But at the end the ThinkPad X1 outclasses itself with a price of ₣2585 (about US$2919). The Samsung Series 9 looks comparatively cheap at just $1650. Interestingly the MacBook Air from Apple, often criticized for being overpriced, is the cheapest among the three, by a good margin: the base model starts at $1299.

The Resolution Gap

Mark Fihn in High Resolution, Veritas et Visus:

With the exception of the prodigious marketing power that Apple brings to the market, there really is no difference between the need for high resolution displays and what faced the market a decade ago. Quite simply, so long as the display in front of us fails to match the visual imagery created by our visual system, there will be a need for improvement. Resolution is perhaps the single biggest performance parameter that today leaves us with a gap when it comes to our eye’s ability to perceive visual images. So long as that gap exists, it’s easy to predict that displays will improve in terms of pixel density.

Resolution, or pixel density, was Apple’s focus on the iPhone 4 with the 3.5-inch IPS LCD Retina Display. There has been recent rumblings suggesting that Apple is working to apply the Retina Display brand on its other offerings like the MacBooks and iMacs. There were HiDPI display modes that were found in a version of OS X Lion. Eric Rucker, a DisplayBlog reader, developed a neat Retina Display calculator that gives you the minimum viewing distance and pixel density.

The most recent iPod touch also sports a Retina Display with the same pixels per inch as the one in the iPhone 4 but everything else was sub-par: poor viewing angles, dramatic color and brightness shifts, etc. Unfortunately the definition of Retina Display in Apple’s case depends on only two things: pixel density and the distance at which you’ll be viewing the display. There isn’t a quality requirement. Let’s hope Apple fixes this and put a proper Retina Display in the iPod touch.

Fihn’s prediction that display pixel density will continue to improve as long as a resolution gap exists between the display and our eyes will no doubt turn out to be true.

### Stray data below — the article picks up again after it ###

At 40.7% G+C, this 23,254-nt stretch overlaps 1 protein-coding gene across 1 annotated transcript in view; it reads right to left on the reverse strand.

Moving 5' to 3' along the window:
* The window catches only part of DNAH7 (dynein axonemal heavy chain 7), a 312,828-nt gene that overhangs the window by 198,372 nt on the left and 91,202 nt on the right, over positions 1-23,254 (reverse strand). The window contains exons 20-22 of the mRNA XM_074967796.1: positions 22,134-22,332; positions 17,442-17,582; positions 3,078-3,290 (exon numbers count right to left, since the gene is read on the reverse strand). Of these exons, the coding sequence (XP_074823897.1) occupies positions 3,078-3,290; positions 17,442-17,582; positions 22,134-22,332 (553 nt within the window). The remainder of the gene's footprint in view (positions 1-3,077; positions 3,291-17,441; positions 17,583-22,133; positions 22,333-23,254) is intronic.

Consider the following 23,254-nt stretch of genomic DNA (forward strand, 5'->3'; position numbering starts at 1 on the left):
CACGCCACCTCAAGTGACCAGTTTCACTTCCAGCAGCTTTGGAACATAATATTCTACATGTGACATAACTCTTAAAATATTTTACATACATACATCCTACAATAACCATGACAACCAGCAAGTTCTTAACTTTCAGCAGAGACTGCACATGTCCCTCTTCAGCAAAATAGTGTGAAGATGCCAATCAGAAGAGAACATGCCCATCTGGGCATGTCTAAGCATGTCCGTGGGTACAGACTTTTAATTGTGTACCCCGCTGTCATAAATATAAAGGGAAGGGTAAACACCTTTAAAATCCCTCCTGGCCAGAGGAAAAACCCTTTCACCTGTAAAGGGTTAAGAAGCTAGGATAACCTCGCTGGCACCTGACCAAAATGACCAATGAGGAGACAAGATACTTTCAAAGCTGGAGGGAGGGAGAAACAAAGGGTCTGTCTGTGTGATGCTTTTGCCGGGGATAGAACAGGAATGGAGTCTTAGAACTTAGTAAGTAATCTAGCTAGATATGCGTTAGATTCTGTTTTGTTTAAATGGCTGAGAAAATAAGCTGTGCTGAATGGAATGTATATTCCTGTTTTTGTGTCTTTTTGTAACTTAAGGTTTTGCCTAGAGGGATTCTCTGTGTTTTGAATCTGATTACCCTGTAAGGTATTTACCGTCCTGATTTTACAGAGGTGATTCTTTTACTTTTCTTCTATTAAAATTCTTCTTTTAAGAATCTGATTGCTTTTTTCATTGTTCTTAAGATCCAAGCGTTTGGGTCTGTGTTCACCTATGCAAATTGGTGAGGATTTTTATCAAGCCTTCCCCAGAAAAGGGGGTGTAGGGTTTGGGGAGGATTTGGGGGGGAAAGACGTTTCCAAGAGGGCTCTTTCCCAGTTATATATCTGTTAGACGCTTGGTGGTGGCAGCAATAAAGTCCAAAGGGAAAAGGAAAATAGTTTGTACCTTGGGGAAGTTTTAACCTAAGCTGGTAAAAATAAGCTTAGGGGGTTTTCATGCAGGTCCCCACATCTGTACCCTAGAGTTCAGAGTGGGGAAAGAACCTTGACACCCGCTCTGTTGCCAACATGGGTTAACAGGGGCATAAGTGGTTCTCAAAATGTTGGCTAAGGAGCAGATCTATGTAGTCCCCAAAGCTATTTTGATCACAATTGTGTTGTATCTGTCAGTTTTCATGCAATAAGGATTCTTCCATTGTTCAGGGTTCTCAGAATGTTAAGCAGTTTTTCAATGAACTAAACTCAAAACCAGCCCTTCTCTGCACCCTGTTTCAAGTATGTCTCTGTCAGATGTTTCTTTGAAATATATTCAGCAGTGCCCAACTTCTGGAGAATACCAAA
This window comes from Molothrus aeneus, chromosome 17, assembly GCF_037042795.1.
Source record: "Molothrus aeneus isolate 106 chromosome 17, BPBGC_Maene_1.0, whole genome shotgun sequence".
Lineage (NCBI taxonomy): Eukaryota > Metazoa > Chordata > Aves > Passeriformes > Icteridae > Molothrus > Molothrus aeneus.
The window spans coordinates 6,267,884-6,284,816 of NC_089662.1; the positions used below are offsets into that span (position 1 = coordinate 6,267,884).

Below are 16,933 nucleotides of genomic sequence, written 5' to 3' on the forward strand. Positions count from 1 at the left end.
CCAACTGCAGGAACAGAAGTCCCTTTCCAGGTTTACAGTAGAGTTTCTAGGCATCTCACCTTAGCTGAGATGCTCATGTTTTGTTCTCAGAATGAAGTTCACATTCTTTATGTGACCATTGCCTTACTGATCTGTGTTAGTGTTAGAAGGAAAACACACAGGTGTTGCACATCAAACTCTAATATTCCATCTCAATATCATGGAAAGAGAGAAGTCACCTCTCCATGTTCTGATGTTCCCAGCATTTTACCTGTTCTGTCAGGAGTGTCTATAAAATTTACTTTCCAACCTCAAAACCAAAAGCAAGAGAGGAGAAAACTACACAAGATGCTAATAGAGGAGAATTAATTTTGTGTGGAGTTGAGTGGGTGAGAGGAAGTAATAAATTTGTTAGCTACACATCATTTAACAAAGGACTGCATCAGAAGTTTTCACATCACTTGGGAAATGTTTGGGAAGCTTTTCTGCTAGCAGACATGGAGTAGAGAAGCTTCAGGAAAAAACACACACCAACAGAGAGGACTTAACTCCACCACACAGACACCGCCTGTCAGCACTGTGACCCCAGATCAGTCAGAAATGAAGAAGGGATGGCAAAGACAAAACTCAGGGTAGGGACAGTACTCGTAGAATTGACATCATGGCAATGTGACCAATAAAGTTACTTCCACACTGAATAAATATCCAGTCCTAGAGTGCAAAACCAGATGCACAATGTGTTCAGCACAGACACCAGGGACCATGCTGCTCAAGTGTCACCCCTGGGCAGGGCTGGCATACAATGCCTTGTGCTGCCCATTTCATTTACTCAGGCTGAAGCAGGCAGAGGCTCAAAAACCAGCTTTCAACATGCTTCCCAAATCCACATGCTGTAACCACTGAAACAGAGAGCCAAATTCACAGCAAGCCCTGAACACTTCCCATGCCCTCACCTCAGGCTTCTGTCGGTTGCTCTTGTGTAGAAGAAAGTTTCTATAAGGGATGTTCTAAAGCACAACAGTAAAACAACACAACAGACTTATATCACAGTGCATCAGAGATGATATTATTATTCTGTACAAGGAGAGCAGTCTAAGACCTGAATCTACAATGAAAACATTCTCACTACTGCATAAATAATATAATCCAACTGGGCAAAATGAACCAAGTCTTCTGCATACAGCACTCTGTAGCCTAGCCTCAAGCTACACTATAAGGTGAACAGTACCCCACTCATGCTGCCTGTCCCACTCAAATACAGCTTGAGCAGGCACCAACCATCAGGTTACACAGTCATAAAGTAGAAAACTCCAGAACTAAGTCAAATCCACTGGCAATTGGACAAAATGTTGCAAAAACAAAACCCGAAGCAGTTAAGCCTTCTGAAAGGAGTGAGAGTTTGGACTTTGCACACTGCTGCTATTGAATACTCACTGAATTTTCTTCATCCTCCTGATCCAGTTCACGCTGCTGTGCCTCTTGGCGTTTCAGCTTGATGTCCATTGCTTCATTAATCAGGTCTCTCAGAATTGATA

The reason why it has taken so long for high pixel density displays are many. From having worked at LG Display it is much more difficult to manufacture a high resolution display than one with less. High resolution also means high price. There is also the fault of Microsoft, Apple and any other company that develops operating systems. There hasn’t been an OS that took advantage of higher resolutions to improve clarity, instead higher resolutions meant larger screen real estate in terms of pixels, but also tiny icons and text. Without proper support from OSes there was a limit to how many pixels you could cram into a LCD: it was the simple problem of users not being able to comfortably view stuff on high-resolution displays.

iOS was the first OS to properly make use of high resolution displays. But it took a company that had complete control over hardware and the operating system. There was a single display: 3.5 inches with 480×320 pixels in landscape. The resolution was 163 ppi. Apple doubled the pixels both horizontally and vertically to 960×640, doubling the resolution to 326 ppi. Apps that ran on the iPhone 4 weren’t a quarter of the size, which is would have happened on other OSes, but instead were four times as clear.

I believe this is what will happen with the next version of the iPad. Let’s call it iPad 3. As far as I know a 9.7-inch LCD with 2048×1536 pixels has been under development for quite some time. It isn’t easy to cram so many pixels and make the display perform well. Remember Big Bertha by IBM? The model name was T210 and the 22.2-inch LCD monitor sported a pixel format of 3840×2400. The resolution was a world-leading 204 ppi. The specs looked great, but because the underlying thin-film transistors (TFT) didn’t work fast enough Big Bertha had flicker, which made it less-than-usable.

Another notable display was the 30-inch Cinema HD Display with a 2560×1600 pixel format. The pixel count was high, but the resolution was just under 101 ppi. Still pushing electrons fast enough on such a big display was an engineering challenge. Apple worked with LG Display and the South Korea-based LCD manufacturer developed TFTs made of copper, which allows for faster electron mobility. As a result there was no flicker on the massive 30-inch Cinema Display, which was quite usable but the high price made it a tool for only those well funded.

Apple is again working with LG Display for an iPad Retina Display. Samsung, Toshiba, and Sharp might become additional suppliers of the display. The TFT will most likely be made of copper or some other material that will allow for electrons to move about rapidly so that all 3.1 million pixels (2048×1536) on the 9.7-inch IPS LCD update flicker-free in response to our multitouch gestures. No doubt this Retina Display will be expensive but I believe Apple will be able to bring down the overall bill of materials so that we’ll see a starting price of US$499 for the iPad 3. Just as important as the hardware developments is the fact that iOS will take 4x the pixels and make text and everything else more clear, instead of small.